Monday, December 23, 2013

Robert Rivernider files Pro Se motion to dismiss due to egregious prosecutorial misconduct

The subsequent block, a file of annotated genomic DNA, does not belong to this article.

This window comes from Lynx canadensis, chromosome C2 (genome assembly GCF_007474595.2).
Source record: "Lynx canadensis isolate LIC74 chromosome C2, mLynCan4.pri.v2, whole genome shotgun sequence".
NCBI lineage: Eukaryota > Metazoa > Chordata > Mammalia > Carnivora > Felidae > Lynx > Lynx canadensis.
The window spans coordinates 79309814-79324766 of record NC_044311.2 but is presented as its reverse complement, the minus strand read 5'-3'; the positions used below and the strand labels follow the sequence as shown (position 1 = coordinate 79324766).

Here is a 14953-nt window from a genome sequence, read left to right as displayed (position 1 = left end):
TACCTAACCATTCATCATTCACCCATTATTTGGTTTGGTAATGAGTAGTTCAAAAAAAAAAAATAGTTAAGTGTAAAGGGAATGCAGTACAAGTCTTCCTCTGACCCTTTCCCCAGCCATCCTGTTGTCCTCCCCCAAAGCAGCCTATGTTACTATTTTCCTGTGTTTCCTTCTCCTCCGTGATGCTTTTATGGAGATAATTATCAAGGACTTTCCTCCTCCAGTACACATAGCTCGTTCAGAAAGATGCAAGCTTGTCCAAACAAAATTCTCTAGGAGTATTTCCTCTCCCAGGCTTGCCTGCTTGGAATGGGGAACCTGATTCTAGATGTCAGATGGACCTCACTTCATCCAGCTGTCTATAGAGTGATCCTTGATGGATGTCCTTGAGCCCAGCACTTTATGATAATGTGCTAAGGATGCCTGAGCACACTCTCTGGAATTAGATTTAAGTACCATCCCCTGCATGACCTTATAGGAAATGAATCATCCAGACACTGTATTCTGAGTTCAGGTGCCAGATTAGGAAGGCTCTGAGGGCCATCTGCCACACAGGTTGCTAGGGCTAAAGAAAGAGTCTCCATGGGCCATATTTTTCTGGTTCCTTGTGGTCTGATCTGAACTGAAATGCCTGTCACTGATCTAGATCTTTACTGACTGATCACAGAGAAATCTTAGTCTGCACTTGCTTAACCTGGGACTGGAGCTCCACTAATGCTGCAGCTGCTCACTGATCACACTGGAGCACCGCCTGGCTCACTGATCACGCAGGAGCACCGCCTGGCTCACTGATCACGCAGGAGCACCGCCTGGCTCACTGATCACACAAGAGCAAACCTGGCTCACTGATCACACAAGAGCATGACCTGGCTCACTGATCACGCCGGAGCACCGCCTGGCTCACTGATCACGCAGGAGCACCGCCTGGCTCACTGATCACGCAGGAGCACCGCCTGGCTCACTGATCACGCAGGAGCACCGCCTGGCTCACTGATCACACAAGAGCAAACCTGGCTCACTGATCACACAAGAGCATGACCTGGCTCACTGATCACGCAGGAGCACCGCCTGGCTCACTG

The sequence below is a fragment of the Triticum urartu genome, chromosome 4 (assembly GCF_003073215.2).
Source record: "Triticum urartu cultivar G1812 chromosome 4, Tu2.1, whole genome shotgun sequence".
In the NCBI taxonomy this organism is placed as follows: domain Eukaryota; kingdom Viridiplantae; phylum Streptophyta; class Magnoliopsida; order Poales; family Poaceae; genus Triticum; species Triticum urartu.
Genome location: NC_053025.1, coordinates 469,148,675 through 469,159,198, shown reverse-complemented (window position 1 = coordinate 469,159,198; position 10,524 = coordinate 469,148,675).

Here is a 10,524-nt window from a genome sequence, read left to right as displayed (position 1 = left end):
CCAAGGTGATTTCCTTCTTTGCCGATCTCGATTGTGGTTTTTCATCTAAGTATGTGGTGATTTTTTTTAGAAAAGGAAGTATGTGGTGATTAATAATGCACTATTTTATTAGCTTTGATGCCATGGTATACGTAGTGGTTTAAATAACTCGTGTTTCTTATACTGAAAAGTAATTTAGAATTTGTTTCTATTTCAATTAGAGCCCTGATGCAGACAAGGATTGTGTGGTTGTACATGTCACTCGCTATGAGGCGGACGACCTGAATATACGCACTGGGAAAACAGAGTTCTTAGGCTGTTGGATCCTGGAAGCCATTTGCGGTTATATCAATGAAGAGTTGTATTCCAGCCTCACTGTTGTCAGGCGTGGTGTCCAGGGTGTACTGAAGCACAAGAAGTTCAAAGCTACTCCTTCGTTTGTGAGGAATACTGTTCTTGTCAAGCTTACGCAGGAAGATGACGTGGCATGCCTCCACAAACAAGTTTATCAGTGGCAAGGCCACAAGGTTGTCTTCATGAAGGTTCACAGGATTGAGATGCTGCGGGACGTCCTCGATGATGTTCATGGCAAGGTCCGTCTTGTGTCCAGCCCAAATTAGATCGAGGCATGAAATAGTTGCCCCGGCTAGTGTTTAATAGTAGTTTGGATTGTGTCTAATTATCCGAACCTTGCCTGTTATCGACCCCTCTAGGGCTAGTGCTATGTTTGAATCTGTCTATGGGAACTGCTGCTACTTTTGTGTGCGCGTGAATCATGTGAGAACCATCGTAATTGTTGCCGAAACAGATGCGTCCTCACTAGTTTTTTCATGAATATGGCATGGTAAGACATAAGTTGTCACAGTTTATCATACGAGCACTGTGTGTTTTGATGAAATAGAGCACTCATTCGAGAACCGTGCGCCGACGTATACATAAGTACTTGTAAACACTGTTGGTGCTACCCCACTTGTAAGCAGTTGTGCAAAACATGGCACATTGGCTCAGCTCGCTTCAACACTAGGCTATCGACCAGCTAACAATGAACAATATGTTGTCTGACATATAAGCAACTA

It is happening and expanding nationwide. Overzealous prosecutor's break law, do whatever it takes to win, and get away with it. This week I was sentenced to 12 years in prison based on perjured testimony, false evidence and just outrageous violations of my Constitutional Rights. I detailed them in a motion to dismiss the indictment and withdraw a coerced guilty plea, you can read the motion here The most troubling part is the new tool the prosecutor's use, reading confidential e-mails between a defendant and his attorney. We are learning more and more everyday about the Edward Snowden leaks. The NSA spying scandal encompasses everything in our lives and now privileged e-mails that clearly violate a person's Constitutional right to a fair and open trial. On December 10, 2013, the 9th Circuit Court of Appeals again said it was OK to withhold Exculpatory Evidence from the defense, a Brady violation. However, it did not go without a serious rebuke and scolding from Chief Judge Kozinski, read it here Judge Kozinski had some choice comments in his dissent, including: "There is an epidemic of Brady violations abroad in the land. Only judges can put a stop to it." "Nearly everything the district judge understood to be true was false." "Some prosecutors don’t care about Brady because courts don’t make them care." "protecting the constitutional rights of the accused was just not very high on this prosecutor’s list of priorities." "I wish I could say that the prosecutor’s unprofessionalism here is the exception, that his propensity for shortcuts and indifference to his ethical and legal responsibilities is a rare blemish and source of embarrassment to an otherwise diligent and scrupulous corps of attorneys staffing prosecutors’ offices across the country. But it wouldn’t be true. Brady violations have reached epidemic proportions in recent years, and the federal and state reporters bear testament to this unsettling trend." "The panel’s ruling is not just wrong, it is dangerously broad, carrying far-reaching implications for the administration of criminal justice. It effectively announces that the prosecution need not produce exculpatory or impeaching evidence so long as it’s possible the defendant would’ve been convicted anyway. This will send a clear signal to prosecutors that, when a case is close, it’s best to hide evidence helpful to the defense, as there will be a fair chance reviewing courts will look the other way, as happened here." They then go on to cite a case that is part of this unsettling trend United States v. Triumph Capital Grp., Inc., 544 F.3d 149 (2d Cir. 2008), that is right, John Durham was the prosecutor. And U.S. v. Rivernider will be added to the list of the cases in which AUSA John Durham committed Brady violations. Seriously, how many Appeals court opinions do you read that include a paragraph like this "Intriguing, in a Jerry Springer kind of way, but whom was Olsen planning to kill? We don’t know. And what was his motive? The panel doesn’t say. Given that the government so thoroughly “captured [Olsen’s] thought process,” id. at 1186, it’s surprising that these “thoughts” don’t shed light on the intended victim (or victims?). Surely somewhere in the 20,000 pages of Internet proxy logs Olsen searched for “what to wear to your boss’s funeral” or “how to file a widower’s tax return,” or maybe he watched “How to Murder Your Wife” on Netflix. But the opinion makes no mention of it, which makes the materiality analysis that much weaker.” Also, I had written about rogue investigator’s in my case, I wonder if the 9th circuit is reading my posts? "Olsen’s case points to another important problem—that of rogue investigators and forensic experts.” and this "Even the vaunted FBI Laboratory at Quantico, Virginia hasn’t been immune from charges of falsification and pro-prosecution bias.” "By turning a blind eye to this grave transgression, the panel has shirked its own duty and compounded the violence done to the Constitution by the Assistant U.S. Attorney.” It will continue, my case proves it, the Constitution is dead. the rule of law, is no more, the courts are no help. I will appeal my case, I hope I turn out to be mistaken and a court in this land steps up and says STOP IT. We shall see. Robert Rivernider